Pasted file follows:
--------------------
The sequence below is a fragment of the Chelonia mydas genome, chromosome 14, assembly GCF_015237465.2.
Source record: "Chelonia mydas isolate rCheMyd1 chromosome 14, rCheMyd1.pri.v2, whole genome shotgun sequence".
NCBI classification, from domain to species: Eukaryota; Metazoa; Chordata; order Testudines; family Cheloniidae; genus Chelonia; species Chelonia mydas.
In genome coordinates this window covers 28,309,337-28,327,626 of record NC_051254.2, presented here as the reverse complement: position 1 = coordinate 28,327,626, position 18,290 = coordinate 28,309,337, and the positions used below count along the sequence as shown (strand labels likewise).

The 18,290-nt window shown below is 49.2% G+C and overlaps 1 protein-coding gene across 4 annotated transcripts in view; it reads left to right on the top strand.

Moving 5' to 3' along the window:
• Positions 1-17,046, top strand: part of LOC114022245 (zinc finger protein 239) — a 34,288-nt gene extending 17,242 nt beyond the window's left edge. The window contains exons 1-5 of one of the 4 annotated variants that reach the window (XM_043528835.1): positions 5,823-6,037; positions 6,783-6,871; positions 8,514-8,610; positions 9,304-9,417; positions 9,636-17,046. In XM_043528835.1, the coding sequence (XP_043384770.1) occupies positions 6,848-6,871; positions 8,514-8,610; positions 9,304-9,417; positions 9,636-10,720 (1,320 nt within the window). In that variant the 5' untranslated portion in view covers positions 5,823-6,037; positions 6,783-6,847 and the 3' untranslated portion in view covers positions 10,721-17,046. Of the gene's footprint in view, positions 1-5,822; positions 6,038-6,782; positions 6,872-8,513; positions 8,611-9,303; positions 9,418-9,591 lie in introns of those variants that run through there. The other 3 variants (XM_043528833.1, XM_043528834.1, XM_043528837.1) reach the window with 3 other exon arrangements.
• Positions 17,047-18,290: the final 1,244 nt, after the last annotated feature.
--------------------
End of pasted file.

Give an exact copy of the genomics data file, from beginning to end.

The sequence below is a fragment of the Chelonia mydas genome, chromosome 14, assembly GCF_015237465.2.
Source record: "Chelonia mydas isolate rCheMyd1 chromosome 14, rCheMyd1.pri.v2, whole genome shotgun sequence".
NCBI classification, from domain to species: Eukaryota; Metazoa; Chordata; order Testudines; family Cheloniidae; genus Chelonia; species Chelonia mydas.
In genome coordinates this window covers 28,309,337-28,327,626 of record NC_051254.2, presented here as the reverse complement: position 1 = coordinate 28,327,626, position 18,290 = coordinate 28,309,337, and the positions used below count along the sequence as shown (strand labels likewise).

The 18,290-nt window shown below is 49.2% G+C and overlaps 1 protein-coding gene across 4 annotated transcripts in view; it reads left to right on the top strand.

Moving 5' to 3' along the window:
• Positions 1-17,046, top strand: part of LOC114022245 (zinc finger protein 239) — a 34,288-nt gene extending 17,242 nt beyond the window's left edge. The window contains exons 1-5 of one of the 4 annotated variants that reach the window (XM_043528835.1): positions 5,823-6,037; positions 6,783-6,871; positions 8,514-8,610; positions 9,304-9,417; positions 9,636-17,046. In XM_043528835.1, the coding sequence (XP_043384770.1) occupies positions 6,848-6,871; positions 8,514-8,610; positions 9,304-9,417; positions 9,636-10,720 (1,320 nt within the window). In that variant the 5' untranslated portion in view covers positions 5,823-6,037; positions 6,783-6,847 and the 3' untranslated portion in view covers positions 10,721-17,046. Of the gene's footprint in view, positions 1-5,822; positions 6,038-6,782; positions 6,872-8,513; positions 8,611-9,303; positions 9,418-9,591 lie in introns of those variants that run through there. The other 3 variants (XM_043528833.1, XM_043528834.1, XM_043528837.1) reach the window with 3 other exon arrangements.
• Positions 17,047-18,290: the final 1,244 nt, after the last annotated feature.